THE BRONZE AGE (1970 to 1985)
— “I am fire and life incarnate! Now and forever — I am PHOENIX!!!” – Jean Grey (Dark Phoenix)
This is considered to be the start of the ‘Dark Age’ of Comics, and with good reason, which continued into the late 90’s (the Copper Age). Some very dark twists to many popular characters backstories were first established during this time such as: (Retro Spoiler Alert!) the Green Goblin killing Spider-man’s girlfriend (Gwen Stacy, not MJ), the demise of Jason Todd (the second Robin) at the hands of the Joker, Elektra’s murder by Bullseye, etc… (BULLSEYE was introduced in Daredevil #131 – 1976, and ELEKTRA in #168 – 1981)
Often disputed between comic fans / historians, this Bronze Era is typically said to have occurred sometime between 1970 and 1985 give or take a couple years. This was a time when comic books became more socially conscious and began featuring real-world issues. Comic books were no longer just an escape from reality, but a mirror of it. This is when the legends behind the most acclaimed adult-themed comics started to creep onto the scene. Writers and artists like Alan Moore, Frank Miller, Neil Gaiman Chris Claremont, John Byrne, Jim Lee, George Perez, Joe Quesada, and countless others who are still relevant today, most of whom are still actively in the comic industry today!
The Bronze Age was when there was a resurgence in interest for super heroes in general. Following the cheesy campy spoof that was the Batman 60’s TV series was the first serious, live action, depiction of a comic book, on the silver screen with Superman: The Movie in the late 70’s, and in the 80’s there was the Wonder Woman show and the Incredible Hulk became a Smash Hit! (pun-intended)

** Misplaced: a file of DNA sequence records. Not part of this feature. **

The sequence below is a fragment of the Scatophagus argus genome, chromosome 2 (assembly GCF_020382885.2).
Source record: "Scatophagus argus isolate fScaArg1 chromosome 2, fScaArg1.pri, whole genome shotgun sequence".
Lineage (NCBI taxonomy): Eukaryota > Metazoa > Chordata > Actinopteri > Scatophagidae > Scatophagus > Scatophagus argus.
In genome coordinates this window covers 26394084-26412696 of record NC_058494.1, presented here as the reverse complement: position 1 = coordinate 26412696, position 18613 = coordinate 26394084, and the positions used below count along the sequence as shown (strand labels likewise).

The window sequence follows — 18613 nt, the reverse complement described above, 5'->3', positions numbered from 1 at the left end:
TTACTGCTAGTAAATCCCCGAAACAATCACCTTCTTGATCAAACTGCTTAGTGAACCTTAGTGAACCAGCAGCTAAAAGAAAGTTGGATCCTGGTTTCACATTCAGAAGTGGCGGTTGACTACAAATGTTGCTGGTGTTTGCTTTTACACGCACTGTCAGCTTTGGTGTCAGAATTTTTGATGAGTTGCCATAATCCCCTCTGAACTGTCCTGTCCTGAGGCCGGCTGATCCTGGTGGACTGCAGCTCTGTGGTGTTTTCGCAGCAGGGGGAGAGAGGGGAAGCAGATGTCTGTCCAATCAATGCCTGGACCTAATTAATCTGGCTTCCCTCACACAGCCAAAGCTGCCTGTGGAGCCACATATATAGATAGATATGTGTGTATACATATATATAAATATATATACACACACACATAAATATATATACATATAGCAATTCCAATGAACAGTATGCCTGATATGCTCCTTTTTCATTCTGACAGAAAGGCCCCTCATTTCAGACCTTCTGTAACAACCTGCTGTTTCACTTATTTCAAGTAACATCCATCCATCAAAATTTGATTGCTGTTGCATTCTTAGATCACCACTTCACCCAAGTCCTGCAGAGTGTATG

Meanwhile, many of the new heroes, and villains (or anti-heroes) that showed up in comics around then were also a reflection of the times. This was the early days of Anti-heroes with a disturbing psychological addiction for obliterating thugs without remorse (Punisher). The super villains started getting the mentally-ill sympathy treatment as well (Joker), they were actually given more depth than their respected heroes in many cases, along with deeper meaning to why they were the way they were. Also relevant issues like drug addiction came to the forefront, namely an issue of Green Lantern / Green Arrow, where Oliver Queen (the Emerald Archer) discovers that his ward / sidekick (Speedy) has been shooting up heroin… with a code-name like Speedy, he Mr. Queen should’ve seen that coming.